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Ireland votes on legalization of gay marriage

If Ireland's referendum on same-sex marriage is passed, the country would become the first to approve marriage equality by popular vote. Political parties are backing the change.

Ireland is holding a referendum on gay marriage with opinion polls indicating it will likely become the first in the world to approve gay marriage by a vote, with nearly 60 percent in favor. Polls opened at 7 a.m. local time (0600 UTC) Friday and results are due Saturday.

In the once deeply Catholic country all the main political parties are supporting a 'Yes' vote. The Fine-Gael Labour coalition government in 2011 set up a constitutional covenant which voted in favor of extended marriage rights. Under Ireland's constitution, the public is required to confirm amendments.

"My message to people is that if you believe in equality, do not be complacent, do not leave it to others," Prime Minister Enda Kenny said ahead of the vote.

"Say yes, yes to inclusion, yes to rights, yes to love, yes to equality. Take away those burdens for people and let them be who they are," he said.

If the country does vote to allow gay marriage, it will be the first to adopt the policy by popular vote.

Catholic leaders are urging voters to reject gay marriage, saying its legalization could have repercussions that could undermine traditional marriages.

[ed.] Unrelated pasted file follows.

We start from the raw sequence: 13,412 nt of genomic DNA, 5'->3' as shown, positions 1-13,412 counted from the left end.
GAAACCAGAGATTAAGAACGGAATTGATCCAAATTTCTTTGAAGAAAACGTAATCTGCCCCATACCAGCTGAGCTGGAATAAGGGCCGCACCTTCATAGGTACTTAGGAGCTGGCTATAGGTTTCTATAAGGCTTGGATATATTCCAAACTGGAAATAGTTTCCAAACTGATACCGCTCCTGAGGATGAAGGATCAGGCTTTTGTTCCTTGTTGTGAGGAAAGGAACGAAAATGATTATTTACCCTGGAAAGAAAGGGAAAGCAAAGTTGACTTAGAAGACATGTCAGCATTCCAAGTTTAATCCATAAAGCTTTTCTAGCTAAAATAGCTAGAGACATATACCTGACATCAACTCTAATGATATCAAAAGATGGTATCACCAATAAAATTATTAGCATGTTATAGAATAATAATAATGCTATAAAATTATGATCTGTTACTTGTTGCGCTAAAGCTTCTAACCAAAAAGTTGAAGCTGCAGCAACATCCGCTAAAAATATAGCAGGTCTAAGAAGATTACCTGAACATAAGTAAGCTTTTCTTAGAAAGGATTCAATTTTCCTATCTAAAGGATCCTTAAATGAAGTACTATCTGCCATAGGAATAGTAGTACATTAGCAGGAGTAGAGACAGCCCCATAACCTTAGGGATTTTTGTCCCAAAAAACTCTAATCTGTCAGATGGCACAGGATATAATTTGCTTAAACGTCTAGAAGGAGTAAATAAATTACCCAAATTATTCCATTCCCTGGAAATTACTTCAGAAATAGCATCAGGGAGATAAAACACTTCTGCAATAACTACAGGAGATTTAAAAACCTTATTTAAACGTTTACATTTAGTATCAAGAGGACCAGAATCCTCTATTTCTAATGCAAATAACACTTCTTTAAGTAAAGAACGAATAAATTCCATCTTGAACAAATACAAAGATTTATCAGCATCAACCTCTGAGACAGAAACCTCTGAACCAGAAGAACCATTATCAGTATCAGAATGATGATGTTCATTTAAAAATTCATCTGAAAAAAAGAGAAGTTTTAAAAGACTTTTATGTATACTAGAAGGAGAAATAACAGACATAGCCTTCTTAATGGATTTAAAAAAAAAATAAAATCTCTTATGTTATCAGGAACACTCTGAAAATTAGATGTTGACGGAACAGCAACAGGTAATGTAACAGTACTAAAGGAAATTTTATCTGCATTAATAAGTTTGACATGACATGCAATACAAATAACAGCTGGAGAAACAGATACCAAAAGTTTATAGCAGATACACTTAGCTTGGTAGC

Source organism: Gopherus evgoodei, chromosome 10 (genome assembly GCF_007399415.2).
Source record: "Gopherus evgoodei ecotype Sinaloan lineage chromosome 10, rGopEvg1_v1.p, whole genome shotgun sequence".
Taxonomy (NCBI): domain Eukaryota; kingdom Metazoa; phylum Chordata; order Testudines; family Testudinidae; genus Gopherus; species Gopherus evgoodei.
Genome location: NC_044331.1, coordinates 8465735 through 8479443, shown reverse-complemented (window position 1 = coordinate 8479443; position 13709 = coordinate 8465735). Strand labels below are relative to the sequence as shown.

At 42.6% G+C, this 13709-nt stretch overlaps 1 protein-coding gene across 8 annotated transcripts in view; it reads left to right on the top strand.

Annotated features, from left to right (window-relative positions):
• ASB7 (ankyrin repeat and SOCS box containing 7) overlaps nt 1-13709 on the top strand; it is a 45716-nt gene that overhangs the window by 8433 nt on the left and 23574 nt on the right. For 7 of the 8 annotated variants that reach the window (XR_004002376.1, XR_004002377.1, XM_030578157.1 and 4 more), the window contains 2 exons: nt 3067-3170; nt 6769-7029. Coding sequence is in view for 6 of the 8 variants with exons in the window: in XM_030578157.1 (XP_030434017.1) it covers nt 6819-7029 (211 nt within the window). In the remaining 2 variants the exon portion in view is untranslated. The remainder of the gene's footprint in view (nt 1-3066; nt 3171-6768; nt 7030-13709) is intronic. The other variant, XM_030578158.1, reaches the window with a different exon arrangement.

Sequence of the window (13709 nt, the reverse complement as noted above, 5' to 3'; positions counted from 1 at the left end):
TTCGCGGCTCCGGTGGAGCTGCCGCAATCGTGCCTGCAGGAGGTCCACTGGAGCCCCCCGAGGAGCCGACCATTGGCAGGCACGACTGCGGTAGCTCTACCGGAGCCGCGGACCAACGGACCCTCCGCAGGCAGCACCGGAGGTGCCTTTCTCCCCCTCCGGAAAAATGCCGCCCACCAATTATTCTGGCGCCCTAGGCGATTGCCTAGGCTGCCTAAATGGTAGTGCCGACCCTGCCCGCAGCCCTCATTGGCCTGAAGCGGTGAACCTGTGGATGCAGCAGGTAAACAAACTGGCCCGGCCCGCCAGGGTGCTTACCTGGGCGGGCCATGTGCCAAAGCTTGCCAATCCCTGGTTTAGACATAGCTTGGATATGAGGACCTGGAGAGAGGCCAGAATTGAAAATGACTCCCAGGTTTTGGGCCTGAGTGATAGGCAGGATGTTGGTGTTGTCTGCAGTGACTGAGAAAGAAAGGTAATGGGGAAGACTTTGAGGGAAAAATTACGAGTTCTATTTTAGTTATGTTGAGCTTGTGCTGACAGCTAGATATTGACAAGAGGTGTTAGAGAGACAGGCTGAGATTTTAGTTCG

According to opinion polls, the vote may depend on whether the tens of thousands of newly registered younger voters turn up to cast their ballots. An Irish Times/Ipsos poll said the 'Yes' vote stood at 58 percent, with 'No' voters at 25 percent.

Out of 226 members of parliament, only five have come out publicly against the amendment.

Social media has played a large part in the nationwide discussion in recent weeks, while the role of the once powerful Catholic Church has been reduced in the wake of a series of child-abuse scandals. In a poll, only 35 percent of respondents said the Church could or has influenced their vote on the matter.

The couple used in a poster for the 'No' campaign (main photo) wrote to disassociate themselves from it, saying it was just a stock image, not intended for the referendum.

jm/bw (Reuters, AP)

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